Collocations are 'semantically arbitrary restrictions which do not follow logically from the propositional meaning of a word' . Another way of looking at collocation would be to think of it in terms of the tendency of certain words to co-occur regularly in a given language.
At one level, the tendency of certain words to co-occur has to do with their propositional meanings. For example, cheque is more likely to occur with bank, pay, money and write than with moon, butter, playground or repair. However, meaning cannot always account for collocational patterning. If it did, we might expect carry out , undertake or even perform to collocate with visit. Yet, English speakers typically pay a visit, less typically make a visit and are unlikely to perform a visit. We do not speak of grilling bread, even though we put it under the grill (Newman, 1988) . When butter and eggs go bad they are described in English as rancid and addled respectively. Both rancid and addled mean rotten, but addled butter and rancid eggs are unacceptable or at least unlikely Collocations in English (Palmer , 1976). Moreover, words which we might think of as synonyms or near-synonyms will often have quite different sets of collocates. English speakers typically break rules but they do not break regulations.
When two words collocate, the relationship can hold between all or several of their various forms, combined in any grammatically acceptable order. For example, achieving aims, aims have been achieved , achievable aims, and the achievements of aims are all equally acceptable and typical in English. On other hand, it is often the case that words will collocate with other words in some of their forms but not in others. We bend rules in English but are unlikely to describe rules as unbendable. Instead, we usually talk of rules being inflexible.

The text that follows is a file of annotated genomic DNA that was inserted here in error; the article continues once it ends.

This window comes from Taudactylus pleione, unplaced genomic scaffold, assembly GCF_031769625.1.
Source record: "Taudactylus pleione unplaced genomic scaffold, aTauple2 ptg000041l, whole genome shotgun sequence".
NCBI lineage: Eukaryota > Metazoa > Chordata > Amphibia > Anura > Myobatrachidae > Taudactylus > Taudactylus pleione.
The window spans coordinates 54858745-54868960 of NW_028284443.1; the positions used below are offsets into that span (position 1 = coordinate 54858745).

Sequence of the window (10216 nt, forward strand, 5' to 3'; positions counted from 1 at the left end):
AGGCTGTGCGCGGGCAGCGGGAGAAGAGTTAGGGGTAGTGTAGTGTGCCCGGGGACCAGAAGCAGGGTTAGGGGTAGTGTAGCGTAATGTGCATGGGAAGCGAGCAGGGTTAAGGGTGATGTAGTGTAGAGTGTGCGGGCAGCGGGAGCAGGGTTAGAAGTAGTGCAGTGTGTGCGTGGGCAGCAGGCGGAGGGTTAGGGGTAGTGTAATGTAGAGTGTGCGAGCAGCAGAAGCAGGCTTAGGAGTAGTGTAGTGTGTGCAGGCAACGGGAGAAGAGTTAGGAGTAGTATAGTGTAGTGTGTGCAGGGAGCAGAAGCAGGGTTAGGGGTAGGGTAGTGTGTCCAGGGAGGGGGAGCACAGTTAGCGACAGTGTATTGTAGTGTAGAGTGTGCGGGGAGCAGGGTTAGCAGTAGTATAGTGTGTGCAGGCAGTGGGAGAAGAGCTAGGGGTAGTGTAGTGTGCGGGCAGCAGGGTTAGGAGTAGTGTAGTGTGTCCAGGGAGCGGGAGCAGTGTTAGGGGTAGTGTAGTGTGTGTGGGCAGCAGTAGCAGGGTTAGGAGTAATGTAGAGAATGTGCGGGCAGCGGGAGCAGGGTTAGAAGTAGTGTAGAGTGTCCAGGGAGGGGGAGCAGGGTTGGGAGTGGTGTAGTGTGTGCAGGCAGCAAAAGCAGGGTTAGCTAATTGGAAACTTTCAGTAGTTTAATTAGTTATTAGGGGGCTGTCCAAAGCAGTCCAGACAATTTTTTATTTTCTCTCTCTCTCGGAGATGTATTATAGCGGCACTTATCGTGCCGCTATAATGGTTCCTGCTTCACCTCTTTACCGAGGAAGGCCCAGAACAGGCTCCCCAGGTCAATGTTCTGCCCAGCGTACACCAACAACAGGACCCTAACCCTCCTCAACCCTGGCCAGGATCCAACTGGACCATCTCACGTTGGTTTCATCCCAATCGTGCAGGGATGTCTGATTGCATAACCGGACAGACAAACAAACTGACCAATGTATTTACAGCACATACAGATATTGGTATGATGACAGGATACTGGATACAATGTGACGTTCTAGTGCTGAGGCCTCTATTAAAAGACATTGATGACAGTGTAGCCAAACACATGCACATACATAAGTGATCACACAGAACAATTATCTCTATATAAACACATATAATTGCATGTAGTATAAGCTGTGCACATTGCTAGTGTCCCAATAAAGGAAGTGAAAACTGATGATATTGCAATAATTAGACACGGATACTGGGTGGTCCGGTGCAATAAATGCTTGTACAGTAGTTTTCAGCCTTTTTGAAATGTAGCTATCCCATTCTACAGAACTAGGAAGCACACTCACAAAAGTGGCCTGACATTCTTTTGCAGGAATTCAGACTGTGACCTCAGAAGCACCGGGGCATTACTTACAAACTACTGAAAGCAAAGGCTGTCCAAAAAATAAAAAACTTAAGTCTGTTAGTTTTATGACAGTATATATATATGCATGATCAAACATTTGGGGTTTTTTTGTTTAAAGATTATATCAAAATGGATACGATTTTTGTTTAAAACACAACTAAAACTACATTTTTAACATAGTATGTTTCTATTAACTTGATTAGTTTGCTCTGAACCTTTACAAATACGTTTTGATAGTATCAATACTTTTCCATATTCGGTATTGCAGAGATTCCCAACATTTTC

It seems that the patterns of collocation are largely arbitrary and independent of meaning. This is so both within and across languages. For example, the English verb deliver collocates with a number of nouns, for each of which Arabic uses a different verb. The Arabic " dictionary equivalent" of deliver is yusallim.
yusallimu kitaaban...............deliver a letter
yulqi khitaaban...............deliver a speech
yanqulu akhbaaran................deliver news
yawajjihu darbatan..............deliver a blow
yusdiru hukman.............deliver a verdict
yuwallidu imra'atan............deliver a baby
The last Arabic expression, yuwallidu imra'atan , literally means something like ' deliver a woman ' or ' assist a woman in childbirth'. In the process of childbirth, Arabic focuses on the woman, whereas English prefers to focus on the baby; it would be unacceptable , under normal circumstances, to speak of delivering a woman in Modern English. This suggests that differences in collocational patterning among languages are not just a question of using a different verb with a given noun; they can involve totally different ways of portraying an event.
Some Collocations are in fact a direct reflection of the material, social , or moral environment in which they occur. This explain why bread collocates with butter in English but not in Arabic. Buy a house is a frequent collocation in English,, but in German it is very rare because the practice of house-buying is very different in the two cultures. Law and order is a common in English; in Arabic a more typical collocation would be al-qanuun wa al-taqaalid (law and convention/tradition).
Collocational range and collocational markedness
Every word in English can be said to have a range of items with which it is compatible. Range refers to the set of collocates, that is other words , which are typically associated with word in question. Two main factors can influence the collocational range of an item. The first is its level of specificity : the more general a word is , the broader its collocational range; the more specific it is , the more restricted its collocational range. The verb bury is likely to have a much broader collocational range than any of its hyponyms, such as inter or entomb, for example. Only people can be interred , but you can bury people, a treasure, your head, face, feelings and memories The second factor which determines the collocational range of an item is the number of senses it has. Most words have several senses and they tend to attract a different set of collocates for each sense. For example, in its sense of ' manage' the verb run collocates with words like company, institution and business. In its sense of ' operate or provide' , it collocates with words like service and course.
A marked collocation
is an unusual combination of words, one that challenges our expectations as hearers or readers. Marked Collocations
are often used in fiction, poetry, humour and advertisements. For example, some might say in an advertisement for getting your suitable match ' do you want to spice up your boring life? '
To sum up, Collocations
are the tendency of certain words to co-occur regularly in a given language. They are created all the time by deliberately putting together words from different or opposing ranges.